Appendix Figure 1 shows how the model generates an individual life history. MISCAN-COLON first generates a time of birth and a time of death from causes other than colorectal cancer for an individual. This is shown in the top line of Appendix Figure 1. This line constitutes the life history in the absence of colorectal cancer. Subsequently, the model generates adenomas for an individual. For most individuals, no adenomas are simulated, for some multiple. In this example, MISCAN-COLON has generated 2 adenomas for the individual. The first adenoma occurs at a certain age and grows from a small to a medium to a large adenoma. However, this is a nonprogressive adenoma and will never transform into cancer. The second adenoma is a progressive adenoma. After having grown to 6 to 9 mm, the adenoma transforms into a malignant carcinoma, causing symptoms and eventually resulting in an earlier death from colorectal cancer.

Grahic Jump Location
Appendix Figure 1.
Microsimulation Screening Analysis and Simulation Model of Colorectal Cancer modeling of natural history into life history.
Grahic Jump Location

The life history without colorectal cancer and the development of the 2 adenomas are combined into a life history in the presence of colorectal cancer. This means that a person's state is the same as the state of the most advanced adenoma or carcinoma present. If the individual dies of colorectal cancer before dying of other causes, the death age is adjusted accordingly. The combined life history with colorectal cancer is shown in the bottom line of Appendix Figure 1.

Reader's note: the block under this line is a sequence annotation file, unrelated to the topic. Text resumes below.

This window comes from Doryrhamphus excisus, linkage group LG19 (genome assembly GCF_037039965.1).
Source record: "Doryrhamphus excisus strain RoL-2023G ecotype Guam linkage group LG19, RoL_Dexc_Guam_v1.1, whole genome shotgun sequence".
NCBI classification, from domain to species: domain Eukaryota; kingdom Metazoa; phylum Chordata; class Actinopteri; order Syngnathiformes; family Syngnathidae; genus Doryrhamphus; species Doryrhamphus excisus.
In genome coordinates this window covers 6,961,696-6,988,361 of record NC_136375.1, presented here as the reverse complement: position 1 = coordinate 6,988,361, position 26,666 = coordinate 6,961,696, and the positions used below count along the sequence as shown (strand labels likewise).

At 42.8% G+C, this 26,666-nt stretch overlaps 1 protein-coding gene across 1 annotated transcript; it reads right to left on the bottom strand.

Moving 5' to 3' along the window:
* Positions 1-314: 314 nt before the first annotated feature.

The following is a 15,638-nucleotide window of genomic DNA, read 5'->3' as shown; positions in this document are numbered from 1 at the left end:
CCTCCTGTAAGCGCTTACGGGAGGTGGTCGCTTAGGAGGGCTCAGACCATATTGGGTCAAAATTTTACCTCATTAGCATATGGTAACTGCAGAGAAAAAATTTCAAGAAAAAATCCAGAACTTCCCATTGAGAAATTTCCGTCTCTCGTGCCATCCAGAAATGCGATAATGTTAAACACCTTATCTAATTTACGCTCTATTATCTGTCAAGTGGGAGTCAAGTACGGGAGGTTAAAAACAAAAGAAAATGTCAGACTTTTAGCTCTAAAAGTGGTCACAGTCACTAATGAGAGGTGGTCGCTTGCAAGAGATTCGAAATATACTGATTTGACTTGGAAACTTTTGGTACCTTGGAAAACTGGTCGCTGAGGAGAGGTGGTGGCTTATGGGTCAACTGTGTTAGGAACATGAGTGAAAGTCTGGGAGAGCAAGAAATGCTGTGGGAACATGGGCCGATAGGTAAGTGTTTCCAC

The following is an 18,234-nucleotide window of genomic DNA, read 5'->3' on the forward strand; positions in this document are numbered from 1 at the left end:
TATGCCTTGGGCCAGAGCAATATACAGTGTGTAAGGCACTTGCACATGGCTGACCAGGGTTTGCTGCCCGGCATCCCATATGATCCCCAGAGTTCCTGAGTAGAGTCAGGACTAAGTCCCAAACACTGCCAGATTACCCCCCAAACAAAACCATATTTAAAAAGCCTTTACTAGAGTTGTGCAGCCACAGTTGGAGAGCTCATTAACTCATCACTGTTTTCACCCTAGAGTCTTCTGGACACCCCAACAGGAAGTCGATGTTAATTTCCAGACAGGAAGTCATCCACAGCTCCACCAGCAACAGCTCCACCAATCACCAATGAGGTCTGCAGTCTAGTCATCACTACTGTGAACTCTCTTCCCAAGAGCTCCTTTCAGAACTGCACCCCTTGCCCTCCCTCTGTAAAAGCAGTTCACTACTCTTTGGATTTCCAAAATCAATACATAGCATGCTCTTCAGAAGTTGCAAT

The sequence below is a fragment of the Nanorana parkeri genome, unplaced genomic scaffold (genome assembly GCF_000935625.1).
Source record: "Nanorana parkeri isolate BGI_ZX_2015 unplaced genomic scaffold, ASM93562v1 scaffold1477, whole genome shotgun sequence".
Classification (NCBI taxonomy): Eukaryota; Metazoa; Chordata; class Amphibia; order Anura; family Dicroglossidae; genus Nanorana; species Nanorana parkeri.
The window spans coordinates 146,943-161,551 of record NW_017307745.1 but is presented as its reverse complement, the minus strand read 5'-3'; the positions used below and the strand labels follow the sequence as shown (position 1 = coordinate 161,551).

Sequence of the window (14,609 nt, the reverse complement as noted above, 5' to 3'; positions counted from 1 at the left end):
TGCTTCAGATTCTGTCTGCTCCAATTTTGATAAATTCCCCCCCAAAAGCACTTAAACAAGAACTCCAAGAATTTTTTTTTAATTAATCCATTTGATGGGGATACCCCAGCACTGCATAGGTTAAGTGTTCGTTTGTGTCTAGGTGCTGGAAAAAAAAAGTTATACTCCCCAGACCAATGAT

Simulation of Screening

The complete simulation of an individual life history in Appendix Figure 1 depicts a situation in which screening does not take place. After the model has generated a life history with colorectal cancer but without screening, screening is overlaid. This is shown in Appendix Figure 2. The first 3 lines show the combined life history with colorectal cancer and the development of the 2 adenomas from Appendix Figure 1. At the moment of screening, both adenomas are present, then detected and removed. This results in a combined life history for colorectal cancer and screening (bottom line), where the person is free of adenomas and carcinomas after the screening intervention. Because the precursor lesion has been removed, this individual does not develop colorectal cancer and will therefore not die of colorectal cancer. The moment of death is delayed until the moment of death from other causes. The benefit of screening is equal to the difference between life-years lived in a situation without screening and the situation with screening.

Grahic Jump Location
Appendix Figure 2.
Microsimulation Screening Analysis and Simulation Model of Colorectal Cancer modeling of screening into life history.
Grahic Jump Location

Many other scenarios could have occurred. A person could have developed a third adenoma after the screening moment and could still have died of colorectal cancer. Another possibility is that one of the adenomas was missed, but in the presented example, the individual really benefited from the screening intervention.

The effectiveness of screening depends on the performance characteristics of the test: sensitivity, specificity, and reach. In the model, 1 specificity is defined as the probability of a positive test result in an individual regardless of any adenomas or cancers present. For a person without any adenomas or cancers, the probability of a positive test result is therefore equal to 1 specificity. In individuals with adenomas or cancer, the probability of a positive test result depends on the lack of specificity and the sensitivity of the test for the present lesions. Sensitivity in the model is lesion-specific, where each adenoma or cancer contributes to the probability of a positive test result. The model provides the opportunity to consider the possibility of systematic test results.

SimCRC Model
Overview